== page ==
• Their offense was somewhat aided by the defense being so atrocious. Defensively, they ranked second to last in yardage allowed and 26th in points allowed.

Summary: This is the offense that got the passing party started in my opinion. When the league changed the rules to help the passing game in the late ’70s, two of the primary beneficiaries were the Steelers (who won two more Super Bowls with a pair of Hall of Fame receivers) and the Chargers, who possessed an army of weapons. Coryell’s high-flying offense helped inspire a young fellow by name of Mike Martz, who served as the offensive coordinator for our choice at number one.

1. 1999 St. Louis Rams

Record: 13-3, won Super Bowl XXXIV
Points Scored: 526
Fantasy Studs: Kurt Warner (4,353 yards, 41 TDs, 13 INTS), Marshall Faulk (1,381 yards rushing, 87 receptions, 1,048 yards receiving, 12 total TDs), Isaac Bruce (1,165 yards, 12 TDs), Az Hakim (677 yards, eight TDs), Torry Holt (788 yards, six TDs)

Top Vermeilian Moments of the Season:

  • Charger safety Rodney Harrison fell into quarterback Trent Green’s knee during a pre-season game, resulting in a season-ending injury to Green. Green, who had just signed a lucrative deal with the team, had to watch the Rams’ season potentially go up in smoke as a supermarket stock boy took over at quarterback.
  • It was soon discovered that this Kurt Warner lad could play a little bit. He threw at least three touchdown passes in his first four starts including a five-touchdown day against St. Louis’ hated rival, San Francisco. To boot, Warner threw for 323 yards in the 42-20 victory.
  • The Rams weren’t just all about Warner in ’99. Faulk, who was acquired in an off-season trade with the Colts, powered the running game. He totaled over 2,000 yards in offense, eclipsing the 1,000-yard mark in both rushing and receiving. Take your pick from Faulk’s best work in ’99. A fan of his 18-carry, 181-yard performance against defending conference champion Atlanta? How about his 12-catch, 204-yard effort against the Bears in Week 16?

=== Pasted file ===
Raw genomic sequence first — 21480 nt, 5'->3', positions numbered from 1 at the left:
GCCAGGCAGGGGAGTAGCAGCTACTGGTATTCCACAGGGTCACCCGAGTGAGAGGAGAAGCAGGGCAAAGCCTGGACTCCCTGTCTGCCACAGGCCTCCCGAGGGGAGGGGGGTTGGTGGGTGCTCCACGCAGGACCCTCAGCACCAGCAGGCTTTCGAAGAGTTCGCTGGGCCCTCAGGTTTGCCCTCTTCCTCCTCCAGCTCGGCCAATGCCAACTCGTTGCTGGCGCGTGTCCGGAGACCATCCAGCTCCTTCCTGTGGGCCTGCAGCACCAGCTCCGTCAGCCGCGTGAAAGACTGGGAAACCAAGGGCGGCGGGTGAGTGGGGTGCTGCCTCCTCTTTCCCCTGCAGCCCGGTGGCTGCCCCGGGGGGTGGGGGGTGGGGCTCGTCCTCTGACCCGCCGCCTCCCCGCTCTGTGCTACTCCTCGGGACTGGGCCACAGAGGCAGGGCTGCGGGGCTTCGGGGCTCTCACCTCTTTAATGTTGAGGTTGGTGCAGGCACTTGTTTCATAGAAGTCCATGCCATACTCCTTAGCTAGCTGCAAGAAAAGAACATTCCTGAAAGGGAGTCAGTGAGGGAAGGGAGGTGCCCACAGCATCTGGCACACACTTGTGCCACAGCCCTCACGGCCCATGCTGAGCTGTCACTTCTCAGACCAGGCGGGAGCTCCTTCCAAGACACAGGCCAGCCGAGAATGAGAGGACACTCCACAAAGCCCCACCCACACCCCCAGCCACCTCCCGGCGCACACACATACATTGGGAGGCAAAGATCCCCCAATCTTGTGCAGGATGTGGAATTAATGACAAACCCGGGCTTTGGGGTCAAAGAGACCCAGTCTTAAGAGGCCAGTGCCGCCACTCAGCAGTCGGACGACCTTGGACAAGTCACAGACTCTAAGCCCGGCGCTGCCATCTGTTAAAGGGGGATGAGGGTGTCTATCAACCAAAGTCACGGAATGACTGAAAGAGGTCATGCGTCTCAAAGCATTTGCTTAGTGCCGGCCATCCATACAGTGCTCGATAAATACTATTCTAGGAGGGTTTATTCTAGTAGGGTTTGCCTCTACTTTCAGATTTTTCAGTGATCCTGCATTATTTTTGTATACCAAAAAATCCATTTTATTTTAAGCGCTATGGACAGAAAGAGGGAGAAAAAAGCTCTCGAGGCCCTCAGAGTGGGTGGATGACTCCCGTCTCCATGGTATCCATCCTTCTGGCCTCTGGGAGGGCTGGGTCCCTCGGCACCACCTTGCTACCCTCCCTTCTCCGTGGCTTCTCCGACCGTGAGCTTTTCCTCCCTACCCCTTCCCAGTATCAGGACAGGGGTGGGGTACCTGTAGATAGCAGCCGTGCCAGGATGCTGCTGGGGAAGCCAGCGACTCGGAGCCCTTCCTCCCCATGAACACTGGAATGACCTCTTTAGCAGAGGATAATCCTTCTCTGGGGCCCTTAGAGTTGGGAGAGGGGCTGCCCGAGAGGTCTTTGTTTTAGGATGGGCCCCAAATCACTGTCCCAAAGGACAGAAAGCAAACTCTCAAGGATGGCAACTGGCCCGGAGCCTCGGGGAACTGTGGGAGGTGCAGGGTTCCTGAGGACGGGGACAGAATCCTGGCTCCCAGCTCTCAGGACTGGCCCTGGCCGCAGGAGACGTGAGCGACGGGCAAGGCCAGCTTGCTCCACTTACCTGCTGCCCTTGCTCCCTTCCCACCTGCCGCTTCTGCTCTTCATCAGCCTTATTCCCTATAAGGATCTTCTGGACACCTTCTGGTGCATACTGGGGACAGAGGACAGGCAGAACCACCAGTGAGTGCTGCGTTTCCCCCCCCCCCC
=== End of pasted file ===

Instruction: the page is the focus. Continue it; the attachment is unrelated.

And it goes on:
• As if that wasn’t enough, Bruce paced the receivers. Just ask the 49ers, who allowed him to catch five passes for 134 yards. Four of those receptions that afternoon were touchdowns. Ouch. Bruce served as a mentor to his understudies, the electrifying Hakim and rookie receiver Holt.


  • I’ll have to get back to you on that one. Remember, they are only team on this list that actually won the Super Bowl.
  • On second thought, maybe I’ll criticize their defense and special teams which combined to score 10 touchdowns. Maybe they should have scored 11? Oh well, I tried.

Summary: To illustrate just how menacing the Rams were, keep this stat in mind. From 1978 to 2001, only 11 teams averaged at least 8.5 yards per pass attempt. Three of those teams were the ’99-’01 Rams. The 2000 version averaged a league record 9.3 yards per pass, while the ’99 version averaged the lowest total of those three teams at 8.6 per attempt.

The most refreshing thing about the ’99 Rams was the consistency they brought on a weekly basis and the fact that they beat you without trying to steal your soul in the process — something that became an issue with Martz when he took over for Vermeil and, of course, in New England with the aforementioned ’07 Patriots. Sure, the ’99 Rams had an off game here or there, but they buried the competition. Also, they managed to beat teams in a variety of ways. They even managed to beat two street fighting teams, Tampa Bay and Tennessee, in consecutive weeks to win the Super Bowl.

The success of St. Louis in 1999 started the Greatest Show on Turf era as the Rams went on to dominate offensively over the next two seasons until injuries and off the field bickering with management ran Warner out of town.

Regardless, that’s an era of football that we may never see the likes of again.

Feed Burner eMail Get RotoRob by Email: Enter your email below to receive daily updates direct to your inbox. Only a pink taco wouldn’t subscribe.